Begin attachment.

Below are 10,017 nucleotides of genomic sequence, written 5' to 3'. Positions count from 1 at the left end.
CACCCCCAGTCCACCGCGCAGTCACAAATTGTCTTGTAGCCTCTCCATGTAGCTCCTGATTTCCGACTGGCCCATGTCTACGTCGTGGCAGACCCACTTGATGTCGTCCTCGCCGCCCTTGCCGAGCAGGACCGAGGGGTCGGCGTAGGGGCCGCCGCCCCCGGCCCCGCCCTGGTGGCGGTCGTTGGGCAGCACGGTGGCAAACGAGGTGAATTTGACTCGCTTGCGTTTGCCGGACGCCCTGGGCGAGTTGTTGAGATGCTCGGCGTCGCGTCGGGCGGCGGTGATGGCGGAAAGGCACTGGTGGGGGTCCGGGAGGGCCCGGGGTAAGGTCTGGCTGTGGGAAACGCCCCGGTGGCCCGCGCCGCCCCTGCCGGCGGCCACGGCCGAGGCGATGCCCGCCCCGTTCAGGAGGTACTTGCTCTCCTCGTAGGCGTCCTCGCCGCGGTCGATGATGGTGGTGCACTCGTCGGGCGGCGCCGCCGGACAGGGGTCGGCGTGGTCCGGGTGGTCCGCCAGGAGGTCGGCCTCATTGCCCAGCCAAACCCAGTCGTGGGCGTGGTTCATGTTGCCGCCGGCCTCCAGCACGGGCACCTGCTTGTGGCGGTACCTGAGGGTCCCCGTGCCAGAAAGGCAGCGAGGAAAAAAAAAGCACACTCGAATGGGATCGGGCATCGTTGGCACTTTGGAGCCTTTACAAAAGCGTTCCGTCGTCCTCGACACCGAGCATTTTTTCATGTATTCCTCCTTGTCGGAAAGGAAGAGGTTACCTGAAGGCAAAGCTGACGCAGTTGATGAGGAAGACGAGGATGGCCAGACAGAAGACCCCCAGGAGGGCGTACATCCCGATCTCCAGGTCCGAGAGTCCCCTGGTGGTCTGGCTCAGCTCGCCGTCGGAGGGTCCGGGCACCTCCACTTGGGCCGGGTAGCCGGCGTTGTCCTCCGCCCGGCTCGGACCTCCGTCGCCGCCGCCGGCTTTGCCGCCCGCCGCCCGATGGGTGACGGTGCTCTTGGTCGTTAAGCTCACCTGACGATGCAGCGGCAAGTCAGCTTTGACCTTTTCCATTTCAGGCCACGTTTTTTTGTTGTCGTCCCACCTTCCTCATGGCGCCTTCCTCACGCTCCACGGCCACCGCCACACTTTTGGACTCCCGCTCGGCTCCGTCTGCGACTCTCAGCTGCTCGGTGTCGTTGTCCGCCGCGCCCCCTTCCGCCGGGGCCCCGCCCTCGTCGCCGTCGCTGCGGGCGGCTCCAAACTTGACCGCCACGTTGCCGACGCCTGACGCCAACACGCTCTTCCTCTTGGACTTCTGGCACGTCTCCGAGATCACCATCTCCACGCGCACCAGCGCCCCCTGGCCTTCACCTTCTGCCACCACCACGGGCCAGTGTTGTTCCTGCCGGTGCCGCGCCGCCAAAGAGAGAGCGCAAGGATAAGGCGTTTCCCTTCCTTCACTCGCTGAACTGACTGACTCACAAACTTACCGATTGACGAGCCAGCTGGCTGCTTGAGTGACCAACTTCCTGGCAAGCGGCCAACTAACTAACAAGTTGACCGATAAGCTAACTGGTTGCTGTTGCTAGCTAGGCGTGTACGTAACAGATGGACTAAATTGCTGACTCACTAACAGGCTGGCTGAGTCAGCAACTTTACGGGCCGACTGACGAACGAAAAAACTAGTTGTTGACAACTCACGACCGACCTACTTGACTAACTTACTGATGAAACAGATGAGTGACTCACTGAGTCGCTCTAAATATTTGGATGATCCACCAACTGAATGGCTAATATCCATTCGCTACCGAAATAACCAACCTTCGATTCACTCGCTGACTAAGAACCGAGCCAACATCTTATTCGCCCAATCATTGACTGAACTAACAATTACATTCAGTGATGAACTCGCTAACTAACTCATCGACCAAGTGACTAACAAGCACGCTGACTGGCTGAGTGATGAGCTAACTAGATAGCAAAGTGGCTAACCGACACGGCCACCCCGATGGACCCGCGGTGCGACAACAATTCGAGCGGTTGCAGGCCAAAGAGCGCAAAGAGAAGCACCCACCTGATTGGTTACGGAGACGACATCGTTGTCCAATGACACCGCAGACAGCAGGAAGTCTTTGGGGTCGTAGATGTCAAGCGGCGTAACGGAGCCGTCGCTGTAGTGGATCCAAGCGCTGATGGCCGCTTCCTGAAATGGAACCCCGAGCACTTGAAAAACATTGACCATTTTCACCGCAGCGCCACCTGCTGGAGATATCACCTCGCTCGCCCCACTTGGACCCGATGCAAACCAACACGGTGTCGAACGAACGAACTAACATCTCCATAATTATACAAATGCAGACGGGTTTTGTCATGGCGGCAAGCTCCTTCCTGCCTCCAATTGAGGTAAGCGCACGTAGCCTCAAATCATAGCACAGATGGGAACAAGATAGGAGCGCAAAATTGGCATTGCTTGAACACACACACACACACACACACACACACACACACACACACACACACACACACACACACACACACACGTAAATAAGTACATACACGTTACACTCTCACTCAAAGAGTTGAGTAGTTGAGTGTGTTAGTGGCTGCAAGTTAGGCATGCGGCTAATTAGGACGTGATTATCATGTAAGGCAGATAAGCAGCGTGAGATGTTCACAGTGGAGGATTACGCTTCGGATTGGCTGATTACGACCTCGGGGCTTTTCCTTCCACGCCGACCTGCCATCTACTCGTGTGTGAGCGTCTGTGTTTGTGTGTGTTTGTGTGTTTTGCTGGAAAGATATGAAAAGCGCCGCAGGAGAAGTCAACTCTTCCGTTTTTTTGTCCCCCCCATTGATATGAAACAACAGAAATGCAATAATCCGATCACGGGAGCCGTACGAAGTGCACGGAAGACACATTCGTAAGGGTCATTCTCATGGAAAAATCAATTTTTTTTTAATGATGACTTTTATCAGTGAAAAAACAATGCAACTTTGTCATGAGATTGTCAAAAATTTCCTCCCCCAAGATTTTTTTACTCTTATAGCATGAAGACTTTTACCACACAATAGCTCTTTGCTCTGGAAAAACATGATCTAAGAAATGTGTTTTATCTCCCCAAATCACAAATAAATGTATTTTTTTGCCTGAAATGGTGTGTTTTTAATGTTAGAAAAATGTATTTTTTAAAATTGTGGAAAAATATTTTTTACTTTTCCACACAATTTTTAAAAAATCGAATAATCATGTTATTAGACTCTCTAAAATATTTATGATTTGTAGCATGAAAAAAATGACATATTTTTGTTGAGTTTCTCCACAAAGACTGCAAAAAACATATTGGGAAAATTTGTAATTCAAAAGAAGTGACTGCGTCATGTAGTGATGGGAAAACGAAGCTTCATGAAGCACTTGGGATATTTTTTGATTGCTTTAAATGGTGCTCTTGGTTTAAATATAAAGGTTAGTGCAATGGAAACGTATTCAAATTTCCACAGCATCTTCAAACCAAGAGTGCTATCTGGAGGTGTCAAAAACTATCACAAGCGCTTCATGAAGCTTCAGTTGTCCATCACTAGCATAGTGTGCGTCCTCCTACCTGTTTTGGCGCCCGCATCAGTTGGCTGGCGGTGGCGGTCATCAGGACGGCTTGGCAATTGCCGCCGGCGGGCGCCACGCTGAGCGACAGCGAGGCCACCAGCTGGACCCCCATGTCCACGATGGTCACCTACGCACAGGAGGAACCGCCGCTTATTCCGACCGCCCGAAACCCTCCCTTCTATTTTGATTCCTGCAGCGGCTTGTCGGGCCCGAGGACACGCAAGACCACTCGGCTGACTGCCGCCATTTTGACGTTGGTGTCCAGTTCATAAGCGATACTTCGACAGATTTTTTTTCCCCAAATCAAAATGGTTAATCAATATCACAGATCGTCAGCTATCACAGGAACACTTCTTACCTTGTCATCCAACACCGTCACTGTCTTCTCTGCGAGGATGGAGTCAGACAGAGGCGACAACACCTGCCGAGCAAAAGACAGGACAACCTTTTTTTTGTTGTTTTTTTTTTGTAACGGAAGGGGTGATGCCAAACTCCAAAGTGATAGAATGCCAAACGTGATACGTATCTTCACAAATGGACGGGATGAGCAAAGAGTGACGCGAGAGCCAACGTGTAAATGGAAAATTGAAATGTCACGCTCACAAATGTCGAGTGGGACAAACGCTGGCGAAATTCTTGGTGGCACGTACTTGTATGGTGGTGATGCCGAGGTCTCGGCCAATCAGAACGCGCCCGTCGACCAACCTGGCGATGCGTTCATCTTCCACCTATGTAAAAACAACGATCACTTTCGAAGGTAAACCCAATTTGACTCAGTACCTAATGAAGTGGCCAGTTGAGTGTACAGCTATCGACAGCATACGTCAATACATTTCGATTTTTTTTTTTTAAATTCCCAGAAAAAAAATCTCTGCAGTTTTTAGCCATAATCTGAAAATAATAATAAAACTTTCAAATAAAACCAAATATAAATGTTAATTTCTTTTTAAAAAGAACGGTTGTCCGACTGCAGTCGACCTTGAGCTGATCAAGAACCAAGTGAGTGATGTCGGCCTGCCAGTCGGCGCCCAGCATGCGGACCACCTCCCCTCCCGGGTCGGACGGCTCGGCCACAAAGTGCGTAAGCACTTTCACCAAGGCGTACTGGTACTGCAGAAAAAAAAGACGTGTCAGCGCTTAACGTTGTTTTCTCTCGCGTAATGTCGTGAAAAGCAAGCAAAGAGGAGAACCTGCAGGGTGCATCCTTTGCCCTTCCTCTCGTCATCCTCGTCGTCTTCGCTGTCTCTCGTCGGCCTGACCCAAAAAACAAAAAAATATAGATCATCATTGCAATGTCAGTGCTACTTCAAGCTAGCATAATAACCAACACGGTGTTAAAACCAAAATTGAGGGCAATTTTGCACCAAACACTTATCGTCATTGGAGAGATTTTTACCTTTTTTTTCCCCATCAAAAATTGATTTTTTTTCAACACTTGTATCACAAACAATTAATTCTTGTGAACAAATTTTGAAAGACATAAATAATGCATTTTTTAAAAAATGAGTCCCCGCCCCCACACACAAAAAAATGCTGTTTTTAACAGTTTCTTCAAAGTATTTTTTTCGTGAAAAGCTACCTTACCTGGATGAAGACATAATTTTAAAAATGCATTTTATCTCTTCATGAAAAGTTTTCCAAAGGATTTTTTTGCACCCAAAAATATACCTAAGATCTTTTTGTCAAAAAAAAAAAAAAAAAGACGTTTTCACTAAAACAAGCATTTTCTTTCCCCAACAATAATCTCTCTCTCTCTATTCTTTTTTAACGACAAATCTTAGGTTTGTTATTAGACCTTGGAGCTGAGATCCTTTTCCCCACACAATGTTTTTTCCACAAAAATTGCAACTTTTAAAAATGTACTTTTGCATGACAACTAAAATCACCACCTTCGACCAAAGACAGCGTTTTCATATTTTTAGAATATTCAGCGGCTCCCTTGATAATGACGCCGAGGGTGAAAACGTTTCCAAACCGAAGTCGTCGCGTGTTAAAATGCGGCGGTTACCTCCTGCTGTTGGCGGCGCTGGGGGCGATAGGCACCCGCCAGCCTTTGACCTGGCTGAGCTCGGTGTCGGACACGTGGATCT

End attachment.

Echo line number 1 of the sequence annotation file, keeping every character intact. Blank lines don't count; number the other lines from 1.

Below are 10,017 nucleotides of genomic sequence, written 5' to 3'. Positions count from 1 at the left end.